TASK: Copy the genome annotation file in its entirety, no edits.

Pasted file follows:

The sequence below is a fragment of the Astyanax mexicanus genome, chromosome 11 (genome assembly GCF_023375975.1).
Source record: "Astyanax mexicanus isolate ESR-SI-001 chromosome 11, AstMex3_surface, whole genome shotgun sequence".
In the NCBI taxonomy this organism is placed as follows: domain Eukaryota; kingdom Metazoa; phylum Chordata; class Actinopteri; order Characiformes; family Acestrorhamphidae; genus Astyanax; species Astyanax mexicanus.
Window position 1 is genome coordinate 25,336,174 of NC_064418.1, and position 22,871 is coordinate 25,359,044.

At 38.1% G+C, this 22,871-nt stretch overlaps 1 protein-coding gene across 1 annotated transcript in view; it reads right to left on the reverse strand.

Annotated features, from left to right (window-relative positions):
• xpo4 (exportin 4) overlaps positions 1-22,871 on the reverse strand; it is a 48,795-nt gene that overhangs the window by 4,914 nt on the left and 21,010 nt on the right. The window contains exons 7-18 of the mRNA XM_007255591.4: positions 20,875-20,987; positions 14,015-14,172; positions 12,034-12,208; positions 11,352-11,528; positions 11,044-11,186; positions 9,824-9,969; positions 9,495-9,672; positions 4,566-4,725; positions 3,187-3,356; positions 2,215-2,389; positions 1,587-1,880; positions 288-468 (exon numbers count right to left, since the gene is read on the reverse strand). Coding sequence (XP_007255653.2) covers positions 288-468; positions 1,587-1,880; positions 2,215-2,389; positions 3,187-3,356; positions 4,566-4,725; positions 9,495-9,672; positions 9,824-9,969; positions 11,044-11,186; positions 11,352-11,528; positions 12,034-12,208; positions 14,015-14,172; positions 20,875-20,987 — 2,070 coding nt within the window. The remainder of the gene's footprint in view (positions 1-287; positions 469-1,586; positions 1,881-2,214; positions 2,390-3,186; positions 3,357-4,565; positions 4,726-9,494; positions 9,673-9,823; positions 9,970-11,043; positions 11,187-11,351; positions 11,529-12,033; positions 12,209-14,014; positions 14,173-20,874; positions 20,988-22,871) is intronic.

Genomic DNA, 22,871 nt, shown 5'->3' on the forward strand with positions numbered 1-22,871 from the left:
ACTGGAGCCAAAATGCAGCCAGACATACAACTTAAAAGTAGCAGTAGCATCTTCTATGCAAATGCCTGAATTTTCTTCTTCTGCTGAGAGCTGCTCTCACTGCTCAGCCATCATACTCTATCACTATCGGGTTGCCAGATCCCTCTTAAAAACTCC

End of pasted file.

The sequence below is a fragment of the Astyanax mexicanus genome, chromosome 11 (genome assembly GCF_023375975.1).
Source record: "Astyanax mexicanus isolate ESR-SI-001 chromosome 11, AstMex3_surface, whole genome shotgun sequence".
In the NCBI taxonomy this organism is placed as follows: domain Eukaryota; kingdom Metazoa; phylum Chordata; class Actinopteri; order Characiformes; family Acestrorhamphidae; genus Astyanax; species Astyanax mexicanus.
Window position 1 is genome coordinate 25,336,174 of NC_064418.1, and position 22,871 is coordinate 25,359,044.

At 38.1% G+C, this 22,871-nt stretch overlaps 1 protein-coding gene across 1 annotated transcript in view; it reads right to left on the reverse strand.

Annotated features, from left to right (window-relative positions):
• xpo4 (exportin 4) overlaps positions 1-22,871 on the reverse strand; it is a 48,795-nt gene that overhangs the window by 4,914 nt on the left and 21,010 nt on the right. The window contains exons 7-18 of the mRNA XM_007255591.4: positions 20,875-20,987; positions 14,015-14,172; positions 12,034-12,208; positions 11,352-11,528; positions 11,044-11,186; positions 9,824-9,969; positions 9,495-9,672; positions 4,566-4,725; positions 3,187-3,356; positions 2,215-2,389; positions 1,587-1,880; positions 288-468 (exon numbers count right to left, since the gene is read on the reverse strand). Coding sequence (XP_007255653.2) covers positions 288-468; positions 1,587-1,880; positions 2,215-2,389; positions 3,187-3,356; positions 4,566-4,725; positions 9,495-9,672; positions 9,824-9,969; positions 11,044-11,186; positions 11,352-11,528; positions 12,034-12,208; positions 14,015-14,172; positions 20,875-20,987 — 2,070 coding nt within the window. The remainder of the gene's footprint in view (positions 1-287; positions 469-1,586; positions 1,881-2,214; positions 2,390-3,186; positions 3,357-4,565; positions 4,726-9,494; positions 9,673-9,823; positions 9,970-11,043; positions 11,187-11,351; positions 11,529-12,033; positions 12,209-14,014; positions 14,173-20,874; positions 20,988-22,871) is intronic.

Genomic DNA, 22,871 nt, shown 5'->3' on the forward strand with positions numbered 1-22,871 from the left:
ACTGGAGCCAAAATGCAGCCAGACATACAACTTAAAAGTAGCAGTAGCATCTTCTATGCAAATGCCTGAATTTTCTTCTTCTGCTGAGAGCTGCTCTCACTGCTCAGCCATCATACTCTATCACTATCGGGTTGCCAGATCCCTCTTAAAAACTCC